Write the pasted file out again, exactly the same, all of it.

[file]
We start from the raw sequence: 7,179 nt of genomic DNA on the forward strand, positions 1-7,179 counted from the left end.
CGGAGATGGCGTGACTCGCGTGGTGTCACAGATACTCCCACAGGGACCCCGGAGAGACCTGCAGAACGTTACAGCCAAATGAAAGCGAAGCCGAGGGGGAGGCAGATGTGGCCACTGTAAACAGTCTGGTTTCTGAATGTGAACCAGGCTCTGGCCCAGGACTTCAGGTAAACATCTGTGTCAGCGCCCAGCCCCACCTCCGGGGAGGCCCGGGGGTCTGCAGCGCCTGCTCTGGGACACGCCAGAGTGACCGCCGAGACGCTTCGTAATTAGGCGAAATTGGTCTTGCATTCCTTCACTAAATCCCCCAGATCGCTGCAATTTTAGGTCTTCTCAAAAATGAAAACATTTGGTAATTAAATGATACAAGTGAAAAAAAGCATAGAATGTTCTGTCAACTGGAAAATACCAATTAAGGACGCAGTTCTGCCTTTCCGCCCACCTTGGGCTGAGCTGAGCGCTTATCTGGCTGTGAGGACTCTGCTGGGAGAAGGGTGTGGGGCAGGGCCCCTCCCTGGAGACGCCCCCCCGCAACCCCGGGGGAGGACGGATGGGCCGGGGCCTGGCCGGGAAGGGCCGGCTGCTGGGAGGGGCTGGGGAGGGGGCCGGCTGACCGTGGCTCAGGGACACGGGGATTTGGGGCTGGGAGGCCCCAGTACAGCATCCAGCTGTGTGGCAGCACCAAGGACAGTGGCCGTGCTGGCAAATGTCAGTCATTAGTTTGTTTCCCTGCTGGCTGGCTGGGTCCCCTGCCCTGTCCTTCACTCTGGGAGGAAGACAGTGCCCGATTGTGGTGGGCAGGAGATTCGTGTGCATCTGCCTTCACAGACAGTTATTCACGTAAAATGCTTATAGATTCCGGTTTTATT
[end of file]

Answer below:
We start from the raw sequence: 7,179 nt of genomic DNA on the forward strand, positions 1-7,179 counted from the left end.
CGGAGATGGCGTGACTCGCGTGGTGTCACAGATACTCCCACAGGGACCCCGGAGAGACCTGCAGAACGTTACAGCCAAATGAAAGCGAAGCCGAGGGGGAGGCAGATGTGGCCACTGTAAACAGTCTGGTTTCTGAATGTGAACCAGGCTCTGGCCCAGGACTTCAGGTAAACATCTGTGTCAGCGCCCAGCCCCACCTCCGGGGAGGCCCGGGGGTCTGCAGCGCCTGCTCTGGGACACGCCAGAGTGACCGCCGAGACGCTTCGTAATTAGGCGAAATTGGTCTTGCATTCCTTCACTAAATCCCCCAGATCGCTGCAATTTTAGGTCTTCTCAAAAATGAAAACATTTGGTAATTAAATGATACAAGTGAAAAAAAGCATAGAATGTTCTGTCAACTGGAAAATACCAATTAAGGACGCAGTTCTGCCTTTCCGCCCACCTTGGGCTGAGCTGAGCGCTTATCTGGCTGTGAGGACTCTGCTGGGAGAAGGGTGTGGGGCAGGGCCCCTCCCTGGAGACGCCCCCCCGCAACCCCGGGGGAGGACGGATGGGCCGGGGCCTGGCCGGGAAGGGCCGGCTGCTGGGAGGGGCTGGGGAGGGGGCCGGCTGACCGTGGCTCAGGGACACGGGGATTTGGGGCTGGGAGGCCCCAGTACAGCATCCAGCTGTGTGGCAGCACCAAGGACAGTGGCCGTGCTGGCAAATGTCAGTCATTAGTTTGTTTCCCTGCTGGCTGGCTGGGTCCCCTGCCCTGTCCTTCACTCTGGGAGGAAGACAGTGCCCGATTGTGGTGGGCAGGAGATTCGTGTGCATCTGCCTTCACAGACAGTTATTCACGTAAAATGCTTATAGATTCCGGTTTTATT